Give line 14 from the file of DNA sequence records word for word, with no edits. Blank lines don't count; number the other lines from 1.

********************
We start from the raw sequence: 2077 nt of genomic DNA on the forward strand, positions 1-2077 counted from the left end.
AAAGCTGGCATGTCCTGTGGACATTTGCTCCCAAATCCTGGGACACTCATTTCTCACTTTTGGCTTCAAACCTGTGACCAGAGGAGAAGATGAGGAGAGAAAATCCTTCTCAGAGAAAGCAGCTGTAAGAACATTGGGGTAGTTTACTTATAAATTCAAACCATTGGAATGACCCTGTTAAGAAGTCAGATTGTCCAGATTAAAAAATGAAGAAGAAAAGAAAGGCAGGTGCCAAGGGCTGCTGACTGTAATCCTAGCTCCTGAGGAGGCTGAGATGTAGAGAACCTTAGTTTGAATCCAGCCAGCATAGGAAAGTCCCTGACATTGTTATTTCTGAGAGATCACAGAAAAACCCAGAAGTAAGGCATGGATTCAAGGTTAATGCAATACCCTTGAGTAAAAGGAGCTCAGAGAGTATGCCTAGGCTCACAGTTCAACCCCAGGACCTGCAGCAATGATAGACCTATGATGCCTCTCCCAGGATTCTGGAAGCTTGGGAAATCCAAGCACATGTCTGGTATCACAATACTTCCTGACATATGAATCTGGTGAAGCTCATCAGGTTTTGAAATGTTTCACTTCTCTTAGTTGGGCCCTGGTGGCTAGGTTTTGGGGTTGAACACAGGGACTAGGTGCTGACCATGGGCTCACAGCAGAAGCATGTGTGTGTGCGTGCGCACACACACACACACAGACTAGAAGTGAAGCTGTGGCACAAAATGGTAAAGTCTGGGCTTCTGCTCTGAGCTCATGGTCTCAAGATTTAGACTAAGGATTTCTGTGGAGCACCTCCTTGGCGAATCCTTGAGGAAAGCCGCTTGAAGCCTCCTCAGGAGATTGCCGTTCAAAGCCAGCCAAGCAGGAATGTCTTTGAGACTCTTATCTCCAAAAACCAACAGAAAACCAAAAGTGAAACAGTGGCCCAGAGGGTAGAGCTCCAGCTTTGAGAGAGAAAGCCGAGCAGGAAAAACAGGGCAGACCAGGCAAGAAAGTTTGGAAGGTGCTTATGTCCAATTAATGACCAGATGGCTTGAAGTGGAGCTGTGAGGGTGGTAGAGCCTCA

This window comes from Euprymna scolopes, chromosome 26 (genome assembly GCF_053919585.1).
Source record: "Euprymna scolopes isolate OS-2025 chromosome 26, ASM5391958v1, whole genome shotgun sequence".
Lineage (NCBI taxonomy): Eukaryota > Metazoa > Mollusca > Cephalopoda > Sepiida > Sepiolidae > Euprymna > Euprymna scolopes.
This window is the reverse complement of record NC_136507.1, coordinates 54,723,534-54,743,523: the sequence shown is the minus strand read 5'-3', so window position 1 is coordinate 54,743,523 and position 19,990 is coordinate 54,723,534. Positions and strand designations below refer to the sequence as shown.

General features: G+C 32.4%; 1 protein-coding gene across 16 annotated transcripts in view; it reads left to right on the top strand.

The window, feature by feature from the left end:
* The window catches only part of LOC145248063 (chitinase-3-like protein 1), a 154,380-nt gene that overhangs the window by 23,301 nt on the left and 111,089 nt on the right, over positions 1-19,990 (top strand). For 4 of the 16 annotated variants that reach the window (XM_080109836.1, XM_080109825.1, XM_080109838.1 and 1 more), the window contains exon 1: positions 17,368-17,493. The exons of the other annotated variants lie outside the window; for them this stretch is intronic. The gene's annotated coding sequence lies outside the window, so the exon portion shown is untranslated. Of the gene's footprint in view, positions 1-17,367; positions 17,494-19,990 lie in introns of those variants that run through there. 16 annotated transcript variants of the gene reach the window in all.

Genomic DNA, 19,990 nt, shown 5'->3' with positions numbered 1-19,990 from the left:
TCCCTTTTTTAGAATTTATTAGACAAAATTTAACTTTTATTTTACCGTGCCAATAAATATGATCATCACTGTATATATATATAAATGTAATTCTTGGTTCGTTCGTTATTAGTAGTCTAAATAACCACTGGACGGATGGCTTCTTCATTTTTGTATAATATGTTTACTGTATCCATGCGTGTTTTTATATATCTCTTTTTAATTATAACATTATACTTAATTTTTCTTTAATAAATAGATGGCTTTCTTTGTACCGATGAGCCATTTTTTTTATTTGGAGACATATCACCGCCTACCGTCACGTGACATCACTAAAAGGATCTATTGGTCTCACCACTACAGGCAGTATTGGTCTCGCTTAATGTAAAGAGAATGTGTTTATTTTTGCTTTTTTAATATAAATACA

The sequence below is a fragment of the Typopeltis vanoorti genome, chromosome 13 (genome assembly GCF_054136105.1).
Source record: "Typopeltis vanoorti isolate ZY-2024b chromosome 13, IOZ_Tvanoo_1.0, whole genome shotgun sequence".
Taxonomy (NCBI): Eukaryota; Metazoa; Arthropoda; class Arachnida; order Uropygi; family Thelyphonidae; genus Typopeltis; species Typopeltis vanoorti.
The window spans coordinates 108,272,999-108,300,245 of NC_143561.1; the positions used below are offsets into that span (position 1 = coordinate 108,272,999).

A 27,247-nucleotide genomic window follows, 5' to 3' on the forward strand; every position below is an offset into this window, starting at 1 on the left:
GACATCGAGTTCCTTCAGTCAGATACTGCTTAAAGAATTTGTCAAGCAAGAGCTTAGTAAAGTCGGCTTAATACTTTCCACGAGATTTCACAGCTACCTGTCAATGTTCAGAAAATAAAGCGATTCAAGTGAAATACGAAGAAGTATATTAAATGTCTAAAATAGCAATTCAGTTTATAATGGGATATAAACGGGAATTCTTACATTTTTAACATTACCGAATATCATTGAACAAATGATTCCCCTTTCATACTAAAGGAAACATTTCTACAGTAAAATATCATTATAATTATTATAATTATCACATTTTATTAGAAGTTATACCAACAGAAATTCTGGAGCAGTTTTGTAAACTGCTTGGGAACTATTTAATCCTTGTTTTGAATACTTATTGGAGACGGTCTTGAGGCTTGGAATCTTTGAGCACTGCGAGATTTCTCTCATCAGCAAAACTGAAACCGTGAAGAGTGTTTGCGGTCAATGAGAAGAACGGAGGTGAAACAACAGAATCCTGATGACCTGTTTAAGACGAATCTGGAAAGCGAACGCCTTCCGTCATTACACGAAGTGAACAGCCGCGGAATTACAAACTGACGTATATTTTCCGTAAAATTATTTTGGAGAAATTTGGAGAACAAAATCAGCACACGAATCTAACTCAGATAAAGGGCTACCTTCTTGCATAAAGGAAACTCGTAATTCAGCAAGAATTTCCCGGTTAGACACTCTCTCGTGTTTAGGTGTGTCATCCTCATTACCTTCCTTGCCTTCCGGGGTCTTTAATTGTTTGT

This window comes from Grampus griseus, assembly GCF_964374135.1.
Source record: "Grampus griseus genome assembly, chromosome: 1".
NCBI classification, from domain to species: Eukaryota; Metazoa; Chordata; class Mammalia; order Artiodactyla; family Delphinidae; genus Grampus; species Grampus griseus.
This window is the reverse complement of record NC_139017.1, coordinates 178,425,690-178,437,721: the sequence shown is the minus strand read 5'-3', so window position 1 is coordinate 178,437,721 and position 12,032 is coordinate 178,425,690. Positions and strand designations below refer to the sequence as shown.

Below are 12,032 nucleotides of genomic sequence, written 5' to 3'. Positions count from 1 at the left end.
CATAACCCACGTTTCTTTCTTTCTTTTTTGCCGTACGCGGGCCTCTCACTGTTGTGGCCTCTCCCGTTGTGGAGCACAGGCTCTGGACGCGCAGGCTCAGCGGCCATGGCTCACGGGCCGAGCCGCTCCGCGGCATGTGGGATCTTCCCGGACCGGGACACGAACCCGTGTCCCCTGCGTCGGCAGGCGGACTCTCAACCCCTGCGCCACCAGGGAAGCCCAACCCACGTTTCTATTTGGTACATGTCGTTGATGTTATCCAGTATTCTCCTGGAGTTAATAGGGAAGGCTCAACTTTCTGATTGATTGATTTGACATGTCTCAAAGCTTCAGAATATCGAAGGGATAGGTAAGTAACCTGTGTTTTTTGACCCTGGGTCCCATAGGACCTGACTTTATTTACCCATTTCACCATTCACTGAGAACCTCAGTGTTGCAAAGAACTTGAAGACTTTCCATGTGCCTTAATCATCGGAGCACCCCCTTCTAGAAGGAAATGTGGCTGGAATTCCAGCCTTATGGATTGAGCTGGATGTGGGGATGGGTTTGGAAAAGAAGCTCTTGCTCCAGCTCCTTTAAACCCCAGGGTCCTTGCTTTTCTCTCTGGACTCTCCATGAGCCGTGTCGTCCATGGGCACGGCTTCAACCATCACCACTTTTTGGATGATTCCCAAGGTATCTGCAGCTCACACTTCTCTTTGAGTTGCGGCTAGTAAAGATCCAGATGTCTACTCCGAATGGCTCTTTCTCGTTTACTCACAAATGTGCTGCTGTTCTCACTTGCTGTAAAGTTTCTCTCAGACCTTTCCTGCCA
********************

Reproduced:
Taxonomy (NCBI): Eukaryota; Metazoa; Arthropoda; class Arachnida; order Uropygi; family Thelyphonidae; genus Typopeltis; species Typopeltis vanoorti.